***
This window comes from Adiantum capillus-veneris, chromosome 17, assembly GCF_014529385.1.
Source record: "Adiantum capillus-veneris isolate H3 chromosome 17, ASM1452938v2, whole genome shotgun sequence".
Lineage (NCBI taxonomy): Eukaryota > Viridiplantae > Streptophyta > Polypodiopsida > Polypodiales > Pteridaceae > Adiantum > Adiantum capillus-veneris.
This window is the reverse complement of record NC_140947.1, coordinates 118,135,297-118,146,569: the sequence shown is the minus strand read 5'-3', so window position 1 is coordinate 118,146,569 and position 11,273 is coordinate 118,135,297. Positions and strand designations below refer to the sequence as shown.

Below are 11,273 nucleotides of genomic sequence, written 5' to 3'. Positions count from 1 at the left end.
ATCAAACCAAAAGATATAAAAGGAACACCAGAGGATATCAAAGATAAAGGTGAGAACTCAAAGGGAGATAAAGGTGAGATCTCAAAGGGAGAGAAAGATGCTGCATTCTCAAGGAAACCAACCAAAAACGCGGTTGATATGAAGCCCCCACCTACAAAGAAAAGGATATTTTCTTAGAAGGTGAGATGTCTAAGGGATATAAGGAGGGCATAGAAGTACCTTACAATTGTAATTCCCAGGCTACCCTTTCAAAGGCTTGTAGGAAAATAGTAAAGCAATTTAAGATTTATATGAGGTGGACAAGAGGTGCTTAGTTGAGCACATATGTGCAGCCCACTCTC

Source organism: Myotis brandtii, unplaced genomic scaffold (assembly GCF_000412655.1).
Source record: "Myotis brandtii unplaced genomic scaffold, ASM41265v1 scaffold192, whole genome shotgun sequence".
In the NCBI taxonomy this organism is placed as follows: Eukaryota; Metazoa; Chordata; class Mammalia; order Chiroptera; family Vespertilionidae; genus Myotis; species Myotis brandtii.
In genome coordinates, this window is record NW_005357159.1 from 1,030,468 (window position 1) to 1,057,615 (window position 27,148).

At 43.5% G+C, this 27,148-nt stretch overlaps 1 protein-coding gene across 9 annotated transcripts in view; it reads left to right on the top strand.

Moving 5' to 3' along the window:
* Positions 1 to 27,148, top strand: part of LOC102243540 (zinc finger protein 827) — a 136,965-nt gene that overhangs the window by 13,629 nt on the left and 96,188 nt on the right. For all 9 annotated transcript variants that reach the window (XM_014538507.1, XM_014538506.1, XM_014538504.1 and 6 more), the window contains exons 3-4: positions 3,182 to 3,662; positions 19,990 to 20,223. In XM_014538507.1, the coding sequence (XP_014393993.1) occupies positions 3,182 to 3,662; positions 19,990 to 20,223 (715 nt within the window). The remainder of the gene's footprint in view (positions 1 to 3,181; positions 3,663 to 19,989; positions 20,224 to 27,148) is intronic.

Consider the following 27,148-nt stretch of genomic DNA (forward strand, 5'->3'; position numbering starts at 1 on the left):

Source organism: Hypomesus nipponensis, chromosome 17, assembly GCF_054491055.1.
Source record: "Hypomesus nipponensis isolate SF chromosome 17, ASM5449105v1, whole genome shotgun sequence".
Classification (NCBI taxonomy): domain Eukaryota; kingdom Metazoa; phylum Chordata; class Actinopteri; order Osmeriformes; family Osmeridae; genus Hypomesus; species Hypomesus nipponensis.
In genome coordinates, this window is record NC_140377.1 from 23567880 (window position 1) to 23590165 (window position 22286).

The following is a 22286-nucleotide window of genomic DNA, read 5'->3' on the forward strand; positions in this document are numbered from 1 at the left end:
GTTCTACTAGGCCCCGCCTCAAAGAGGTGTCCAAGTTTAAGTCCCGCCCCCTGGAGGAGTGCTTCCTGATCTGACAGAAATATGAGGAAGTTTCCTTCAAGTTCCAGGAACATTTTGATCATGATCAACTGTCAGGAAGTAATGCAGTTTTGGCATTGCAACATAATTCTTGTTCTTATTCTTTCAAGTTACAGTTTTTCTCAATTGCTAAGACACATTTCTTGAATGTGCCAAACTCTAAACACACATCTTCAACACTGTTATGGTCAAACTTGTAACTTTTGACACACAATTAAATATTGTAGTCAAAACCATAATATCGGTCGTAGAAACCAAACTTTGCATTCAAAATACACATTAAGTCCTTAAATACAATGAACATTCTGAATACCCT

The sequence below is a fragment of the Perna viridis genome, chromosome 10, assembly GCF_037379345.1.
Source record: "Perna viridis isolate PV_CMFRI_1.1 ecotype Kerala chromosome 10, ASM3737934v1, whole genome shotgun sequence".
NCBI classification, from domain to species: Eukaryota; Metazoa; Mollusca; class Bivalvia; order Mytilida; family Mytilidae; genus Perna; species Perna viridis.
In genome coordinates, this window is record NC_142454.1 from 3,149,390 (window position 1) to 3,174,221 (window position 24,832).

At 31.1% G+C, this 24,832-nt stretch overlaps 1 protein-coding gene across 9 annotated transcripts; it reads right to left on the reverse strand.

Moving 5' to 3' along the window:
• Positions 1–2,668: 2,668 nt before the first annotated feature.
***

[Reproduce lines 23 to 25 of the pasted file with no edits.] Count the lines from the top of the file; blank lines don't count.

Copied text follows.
NCBI classification, from domain to species: Eukaryota; Metazoa; Mollusca; class Bivalvia; order Mytilida; family Mytilidae; genus Perna; species Perna viridis.
In genome coordinates, this window is record NC_142454.1 from 3,149,390 (window position 1) to 3,174,221 (window position 24,832).

At 31.1% G+C, this 24,832-nt stretch overlaps 1 protein-coding gene across 9 annotated transcripts; it reads right to left on the reverse strand.